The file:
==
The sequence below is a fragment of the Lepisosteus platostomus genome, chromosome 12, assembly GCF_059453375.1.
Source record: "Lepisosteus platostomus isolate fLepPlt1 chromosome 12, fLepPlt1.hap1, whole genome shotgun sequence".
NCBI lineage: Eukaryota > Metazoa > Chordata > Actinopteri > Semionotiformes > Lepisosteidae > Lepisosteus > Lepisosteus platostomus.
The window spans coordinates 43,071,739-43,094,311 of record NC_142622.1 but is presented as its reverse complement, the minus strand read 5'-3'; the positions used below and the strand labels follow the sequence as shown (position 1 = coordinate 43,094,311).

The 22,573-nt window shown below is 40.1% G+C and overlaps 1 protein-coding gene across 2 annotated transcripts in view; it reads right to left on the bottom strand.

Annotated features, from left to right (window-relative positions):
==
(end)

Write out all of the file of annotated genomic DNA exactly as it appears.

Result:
The sequence below is a fragment of the Lepisosteus platostomus genome, chromosome 12, assembly GCF_059453375.1.
Source record: "Lepisosteus platostomus isolate fLepPlt1 chromosome 12, fLepPlt1.hap1, whole genome shotgun sequence".
NCBI lineage: Eukaryota > Metazoa > Chordata > Actinopteri > Semionotiformes > Lepisosteidae > Lepisosteus > Lepisosteus platostomus.
The window spans coordinates 43,071,739-43,094,311 of record NC_142622.1 but is presented as its reverse complement, the minus strand read 5'-3'; the positions used below and the strand labels follow the sequence as shown (position 1 = coordinate 43,094,311).

The 22,573-nt window shown below is 40.1% G+C and overlaps 1 protein-coding gene across 2 annotated transcripts in view; it reads right to left on the bottom strand.

Annotated features, from left to right (window-relative positions):